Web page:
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jrolo 09-20-2013 06:57 AM

Scoring drywall to make granite countertops fit?
Need some advice on having my granite countertops installed. The contracter put the countertops in a few days ago and it was immediately apparent that one piece had larger overhangs than the other piece (i.e. it sticks out further from the wall so the kitchen looks lopsided).

To fix this he has proposed scoring the wall and pushing the larger piece of granite back into the wall to make it even with the other piece. Alternatively they could trim the larger piece of stone.

Any advice on this? I'm hesitant to have him score the walls, that seems like kind of a cop-out on his part.

bud16415 09-20-2013 08:19 AM

How much out are they? Your drywall is only 1/2 thick.

Did they build a template to cut the stone?

jrolo 09-20-2013 08:47 AM

They're off by about a third of an inch, so I was thinking along the same lines. Should they really be cutting into the wall by that much?

There were two main pieces on the job, one to the right of my stove (which is where my sink is) and a much smaller piece to the left side of the stove. The contractors made a template for the right side but not the left.

nealtw 09-20-2013 09:05 AM

If you are going to add a backsplash later. leave the gap to line them up, ask for a discount.

bud16415 09-20-2013 09:08 AM

Well it sounds like he should have made a template for the small side or at least took a measurement. I can see how 1/3 of an inch could produce a visual problem. The question is will cutting into the drywall fix the problem and be covered up enough as to not be seen. I’m assuming there is some back splash going up and the counter below so you will never see that the stone is let into the wall a little. If I was doing it for myself I would probably sink it in the wall and forget it.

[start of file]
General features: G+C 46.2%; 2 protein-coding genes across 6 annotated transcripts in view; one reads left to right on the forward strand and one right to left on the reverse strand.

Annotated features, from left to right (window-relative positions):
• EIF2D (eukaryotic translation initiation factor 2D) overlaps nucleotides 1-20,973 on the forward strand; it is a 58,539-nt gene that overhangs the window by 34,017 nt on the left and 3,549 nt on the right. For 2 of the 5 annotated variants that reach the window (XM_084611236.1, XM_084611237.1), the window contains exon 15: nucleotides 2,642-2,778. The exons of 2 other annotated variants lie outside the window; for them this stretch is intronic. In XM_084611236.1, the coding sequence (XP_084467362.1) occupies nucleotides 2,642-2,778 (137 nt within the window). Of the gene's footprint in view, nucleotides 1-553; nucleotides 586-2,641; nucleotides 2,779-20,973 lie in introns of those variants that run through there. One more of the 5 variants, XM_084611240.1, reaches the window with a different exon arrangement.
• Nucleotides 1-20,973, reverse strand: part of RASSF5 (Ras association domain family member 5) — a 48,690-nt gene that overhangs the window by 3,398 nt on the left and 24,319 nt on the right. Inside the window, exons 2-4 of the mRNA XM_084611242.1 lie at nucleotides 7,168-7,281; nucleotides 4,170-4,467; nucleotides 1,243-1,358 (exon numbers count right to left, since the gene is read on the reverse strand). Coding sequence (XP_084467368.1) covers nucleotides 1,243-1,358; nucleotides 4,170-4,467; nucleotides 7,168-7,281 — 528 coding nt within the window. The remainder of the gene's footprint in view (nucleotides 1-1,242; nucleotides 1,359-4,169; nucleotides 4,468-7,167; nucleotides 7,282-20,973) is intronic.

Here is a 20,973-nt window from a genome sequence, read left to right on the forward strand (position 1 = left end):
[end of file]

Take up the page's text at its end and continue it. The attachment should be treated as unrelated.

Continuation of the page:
I know when you are paying someone a lot of money you hate to see them not do it perfect also. Maybe he will work with you a little on cost or the rest of the job someplace if you let him slide on this. It’s really a judgment call on your part and then the wait for them to send the stone back to be recut.

bud16415 09-20-2013 09:11 AM

Neil makes a good point. Can they bring the other side out 1/3 of an inch and let the back splash cover the gap.

jrolo 09-20-2013 09:36 AM

Thanks for the feedback everyone.

There will be a backsplash going up (I'm doing that myself later on) so that should cover things if they cut in to the wall. There is a small exposed space on the side of the counter between the counter and the wall, that won't be covered by the backsplash. Its out of the way, but still I can't imagine that they would be able to cut into the wall cleanly enough so that you wouldn't be able to tell in that spot.

As far as pulling the other side out, there's really no gap at the wall now, so I think they'd have some room to move it. The problem is that its one big 'L' shaped piece, so I don't think they can pull it out without skewing the way the whole thing sits on the countertop.

CallMeVilla 09-21-2013 11:20 PM

Cutting the granite is no big deal. More accurate and more efficient to cut the counter top with an angle grinder and a diamond blade. This is a no brainer ... especially if you are adding a backsplash which will cover any irregularities in the cut.

Invite Neal and me to dinner when it is done ... :D

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